Kankakee County Administration Building (copy)

KANKAKEE — Kankakee County found a way to deal with an employee who alleged harassment and recorded it: Charge her with felony eavesdropping.

The employee, Diane Redwitz, complained of harassment by her co-workers at the highway department, and when she told her supervisor, nothing was done, according to her lawsuit.

In fall 2017, at the recommendation of the county’s human resources director, Redwitz was told she should contact sheriff’s chief deputy, Ken McCabe, to assist her with her complaints, according to the lawsuit.

During a meeting with a detective at the sheriff’s office, she was asked whether she had proof of harassment.

In response, Redwitz, now 66, supplied cellphone audio recordings she made in her county office with her phone in plain sight. In Illinois, it is against the law to record private conversations without the knowledge of participants.

At no time, the lawsuit said, did the detective or any other county employee warn Redwitz that the recordings could constitute evidence of a crime.

McCabe, the lawsuit said, coordinated with the state’s attorney and the highway department employees to terminate Redwitz’s employment and “maliciously prosecute” her in retaliation for her complaints.

On Oct. 31, 2017, the county fired Redwitz, claiming her termination was the result of its intent to file a felony charge against her, the lawsuit said.

On July 17, 2018, Redwitz pleaded guilty to a lesser charge of misdemeanor disorderly conduct. As part of her agreement with prosecutors, the case was to be dismissed as long as she has no trouble with the law for a year.

According to the lawsuit, Redwitz pleaded guilty to avoid a trial on a felony charge that could have resulted in jail and to let her expunge the charge from her record.


In 2006, Redwitz started with the highway department as a geographic information system technician.

In March 2013, one of her co-workers started harassing her by yelling and swearing at her and altering her work space, which included his putting green board on her office windows, the lawsuit said. That employee allegedly became so angry with her, he yelled at her to “get the (expletive)” in her office.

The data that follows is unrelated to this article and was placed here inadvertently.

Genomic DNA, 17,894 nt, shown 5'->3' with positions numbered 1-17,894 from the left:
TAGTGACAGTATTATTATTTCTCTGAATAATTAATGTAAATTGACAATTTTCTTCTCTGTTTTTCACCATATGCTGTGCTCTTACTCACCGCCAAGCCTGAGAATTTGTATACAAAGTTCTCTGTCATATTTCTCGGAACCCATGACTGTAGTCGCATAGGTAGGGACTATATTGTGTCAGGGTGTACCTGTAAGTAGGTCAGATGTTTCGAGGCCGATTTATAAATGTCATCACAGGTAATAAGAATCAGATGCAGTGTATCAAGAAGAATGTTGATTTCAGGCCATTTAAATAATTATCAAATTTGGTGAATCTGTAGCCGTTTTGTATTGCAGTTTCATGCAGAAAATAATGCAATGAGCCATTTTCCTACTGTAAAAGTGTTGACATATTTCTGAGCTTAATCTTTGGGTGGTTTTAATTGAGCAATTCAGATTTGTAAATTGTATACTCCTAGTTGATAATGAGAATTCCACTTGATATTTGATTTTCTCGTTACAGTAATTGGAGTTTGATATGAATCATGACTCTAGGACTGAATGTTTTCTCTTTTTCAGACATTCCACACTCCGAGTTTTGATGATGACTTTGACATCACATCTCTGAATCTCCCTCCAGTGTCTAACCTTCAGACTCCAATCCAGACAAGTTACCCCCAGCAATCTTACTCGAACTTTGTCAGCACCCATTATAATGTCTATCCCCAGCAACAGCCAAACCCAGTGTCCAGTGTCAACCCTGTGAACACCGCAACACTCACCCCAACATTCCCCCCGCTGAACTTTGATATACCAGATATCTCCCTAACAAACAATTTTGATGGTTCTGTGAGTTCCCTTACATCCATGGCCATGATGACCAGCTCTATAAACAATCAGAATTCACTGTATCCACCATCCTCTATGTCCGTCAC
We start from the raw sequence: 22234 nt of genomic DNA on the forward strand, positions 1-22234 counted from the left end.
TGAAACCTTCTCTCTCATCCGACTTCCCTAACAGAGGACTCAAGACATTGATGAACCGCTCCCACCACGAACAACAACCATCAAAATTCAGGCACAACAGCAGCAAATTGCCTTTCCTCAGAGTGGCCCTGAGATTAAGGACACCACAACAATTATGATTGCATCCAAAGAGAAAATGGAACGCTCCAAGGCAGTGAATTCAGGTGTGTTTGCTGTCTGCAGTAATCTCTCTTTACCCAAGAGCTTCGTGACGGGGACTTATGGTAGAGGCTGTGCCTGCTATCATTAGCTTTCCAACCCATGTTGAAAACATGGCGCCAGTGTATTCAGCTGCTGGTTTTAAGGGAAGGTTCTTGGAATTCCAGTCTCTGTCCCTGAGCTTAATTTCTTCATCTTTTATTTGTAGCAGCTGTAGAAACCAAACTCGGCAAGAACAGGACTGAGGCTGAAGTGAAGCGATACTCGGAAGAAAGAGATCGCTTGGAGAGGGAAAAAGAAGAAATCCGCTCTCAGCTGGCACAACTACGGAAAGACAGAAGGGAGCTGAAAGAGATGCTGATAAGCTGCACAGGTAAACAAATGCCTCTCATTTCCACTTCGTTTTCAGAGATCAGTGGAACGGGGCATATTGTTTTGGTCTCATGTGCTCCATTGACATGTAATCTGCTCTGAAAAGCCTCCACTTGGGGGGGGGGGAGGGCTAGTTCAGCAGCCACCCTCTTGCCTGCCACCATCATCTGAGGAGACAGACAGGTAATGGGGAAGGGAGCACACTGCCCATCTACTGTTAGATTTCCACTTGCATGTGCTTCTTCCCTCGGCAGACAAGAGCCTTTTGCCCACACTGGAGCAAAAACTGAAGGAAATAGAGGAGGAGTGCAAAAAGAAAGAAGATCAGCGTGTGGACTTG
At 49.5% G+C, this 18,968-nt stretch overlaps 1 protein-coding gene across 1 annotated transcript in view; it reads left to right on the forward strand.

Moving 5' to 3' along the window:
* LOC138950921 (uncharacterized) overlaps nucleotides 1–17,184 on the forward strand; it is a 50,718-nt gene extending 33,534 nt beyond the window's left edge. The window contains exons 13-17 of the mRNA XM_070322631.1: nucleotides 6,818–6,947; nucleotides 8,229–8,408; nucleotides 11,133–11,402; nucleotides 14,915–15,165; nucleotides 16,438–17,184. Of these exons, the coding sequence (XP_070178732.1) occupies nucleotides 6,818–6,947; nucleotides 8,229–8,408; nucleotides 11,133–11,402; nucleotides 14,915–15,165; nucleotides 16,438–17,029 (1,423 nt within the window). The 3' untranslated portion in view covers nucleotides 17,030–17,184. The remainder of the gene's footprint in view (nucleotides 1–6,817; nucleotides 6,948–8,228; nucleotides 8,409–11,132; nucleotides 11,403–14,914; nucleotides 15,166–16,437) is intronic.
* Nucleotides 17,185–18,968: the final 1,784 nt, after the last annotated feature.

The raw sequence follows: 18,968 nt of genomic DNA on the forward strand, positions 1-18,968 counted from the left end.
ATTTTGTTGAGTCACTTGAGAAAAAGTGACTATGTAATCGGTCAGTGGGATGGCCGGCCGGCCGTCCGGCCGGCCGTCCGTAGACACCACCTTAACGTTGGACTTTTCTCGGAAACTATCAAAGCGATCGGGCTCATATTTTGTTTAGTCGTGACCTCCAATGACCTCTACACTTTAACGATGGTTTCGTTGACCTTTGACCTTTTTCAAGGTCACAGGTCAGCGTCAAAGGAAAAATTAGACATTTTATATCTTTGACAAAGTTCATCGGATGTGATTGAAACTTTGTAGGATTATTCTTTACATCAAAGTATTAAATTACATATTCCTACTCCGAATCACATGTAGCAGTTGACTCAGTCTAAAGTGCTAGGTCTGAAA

Redwitz complained to her supervisor about her co-worker, but she was told “not to worry about it,” the lawsuit said. She continued to make regular complaints to her supervisor about her co-workers’ harassment.

Because her employer failed to protect her, she said in her lawsuit that she began setting her cellphone on her office desk in hopes of catching her co-workers’ harassing behavior, according to the lawsuit.

On Aug. 24, 2017, one of the co-workers came into the doorway of her office, blocked the door and yelled at her, making her fear for her safety, according to the lawsuit. She said she immediately complained about her co-worker’s conduct.

The next day, she panicked as she was driving to the “harassing work environment,” so she instead drove to her doctor’s office. She was ordered to take medical leave, she said.

In September 2017, Redwitz filed an Equal Employment Opportunity Commission complaint against the county.

Redwitz, who filed her federal lawsuit last year, alleges age and sex discrimination and malicious prosecution.

In its response, the county said Redwitz had no legitimate claim for malicious prosecution because the county had probable cause in her case and nothing in the criminal proceedings was “indicative of her innocence.” The county also denied her other charges.

The county’s attorney, Julie Bruch, declined to comment on the contents of the lawsuit. She said the two sides were not in settlement negotiations.

Redwitz’s lawyer, Meghan Preston, said her client repeatedly sought help to deal with the harassment. When asked for proof, Preston said, her client was “forthcoming” with the county.

In her last full year at the county, Redwitz made $69,000, according to OpenTheBooks.com.


In a recent public records request, the Daily Journal asked for Redwitz’s termination letter and the documents in her criminal case.

But the county denied the request, explaining disclosure would interfere with an ongoing criminal investigation. The county also noted the pending lawsuit.

This was unusual because public bodies typically release upon request documents in closed criminal matters such as Redwitz’s.

Don Craven, an attorney for the Illinois Press Association, said the sheriff’s office appeared to have no legal justification to keep the criminal file under wraps because it is closed.

The Daily Journal has filed an appeal of the denial with the attorney general’s office, a right any public records requester can exercise under state law.

Sometimes state’s attorneys voluntarily assign cases to independent prosecutors when they have conflicts of interest. In Redwitz’s case, State’s Attorney Jim Rowe’s job responsibilities could be seen as conflicting. He not only prosecutes crimes, but protects the county legally in cases such as harassment claims.

In an interview, Rowe, one of the defendants in the case, said the county’s insurance carrier’s lawyers handle lawsuits such as Redwitz’s.

“We’re not involved at all in the civil case,” he said.

Preston said it was “too premature to make a call” about whether the state’s attorney had a conflict of interest.

“I won’t say whether that will or will not be at issue in the future,” she said.

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